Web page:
Mr. Fox, although a kleptomaniac and an irresponsible sociopathological thrill-seeker, sure is charming and sometimes even quote-unquote fantastic. But what about the farmers? Boggis, Bunce and Bean are certainly “three of the meanest, nastiest, ugliest farmers around,” but does that really warrant us victimizing and sympathizing with Mr. Fox for troubles he brings upon himself? Well, yeah. Sure, the farmers were ostensibly minding their own business before our anti-social hero lied to his family and stole some chickens, but in the fascinating, whimsical world of Wes Anderson, it all seems strangely justified. And I’m okay with that.
“Fantastic Mr. Fox,” based on Roald Dahl’s classic children’s book, is Anderson’s fifth feature film and his first comprised entirely of stop-motion animation, an unimaginably painstaking process whereby clay models are photographed, altered ever so slightly, then photographed again ad infinitum until the images are strung together to create a motion picture. The effect is charming, nostalgic and feels oddly more like a Wes Anderson creation than any of his previous films, with the exception of the brilliantly designed “The Royal Tenenbaums.” The ever-quivering fur, the side-scrolling cinematography and the idiosyncratic movements of the characters culminate in the most obsessively detail-oriented cinematic creation in years. Notorious for his implacable perfectionism, Anderson finally does away with pesky human actors that only complicate his vision in favor of an entirely malleable universe that allows him to control literally everything and everyone inside.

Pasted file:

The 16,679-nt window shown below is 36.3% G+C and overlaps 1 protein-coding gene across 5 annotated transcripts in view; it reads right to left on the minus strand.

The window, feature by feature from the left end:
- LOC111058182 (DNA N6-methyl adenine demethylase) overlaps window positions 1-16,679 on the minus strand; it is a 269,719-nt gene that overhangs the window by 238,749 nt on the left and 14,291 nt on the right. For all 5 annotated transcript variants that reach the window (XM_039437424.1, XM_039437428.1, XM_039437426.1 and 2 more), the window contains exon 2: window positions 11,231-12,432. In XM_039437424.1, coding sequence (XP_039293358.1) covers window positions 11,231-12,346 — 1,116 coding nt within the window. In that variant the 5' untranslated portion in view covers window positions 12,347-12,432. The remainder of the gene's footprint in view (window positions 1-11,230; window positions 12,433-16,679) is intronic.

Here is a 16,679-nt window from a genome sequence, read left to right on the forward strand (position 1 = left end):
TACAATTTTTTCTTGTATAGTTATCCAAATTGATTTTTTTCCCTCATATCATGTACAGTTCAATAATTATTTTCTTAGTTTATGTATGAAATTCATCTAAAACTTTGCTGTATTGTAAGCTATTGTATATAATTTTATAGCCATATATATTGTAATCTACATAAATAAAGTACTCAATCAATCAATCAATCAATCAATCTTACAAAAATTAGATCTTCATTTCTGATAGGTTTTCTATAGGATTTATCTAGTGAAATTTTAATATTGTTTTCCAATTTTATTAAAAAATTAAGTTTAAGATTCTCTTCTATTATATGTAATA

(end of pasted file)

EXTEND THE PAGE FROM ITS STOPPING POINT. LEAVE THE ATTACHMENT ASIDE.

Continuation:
What human actors he does work with, however, turn in stellar voice-over performances. George Clooney’s distinctive smooth baritone blends seamlessly into the cocksure persona of the suave Mr. Fox. Jason Schwartzman delivers a mumble-core stew of insecurity and hilarious one-liners as his neglected son who just wants to be an athlete. Bill Murray’s pragmatic Badger is perfectly cast as Mr. Fox’s lawyer/demolitions expert. And the indomitable Willem Dafoe sports yet another comically indeterminate foreign accent for Anderson as Rat, the mysterious security agent employed by one of the ugly farmers.
But as important aesthetic is to Anderson, it’s not everything. Although sometimes accused of favoring style over substance, the auteur’s unique and diverse body of work is almost always oscillating at some finely tuned, nuanced frequency of human emotion. Humanity has a habit of emerging triumphant in Anderson’s films, and “Fantastic Mr. Fox” is no different. The importance of family, no matter how dysfunctional, is the theme that eventually supersedes the cheeky narrative of a sly fox stealing chickens for kicks.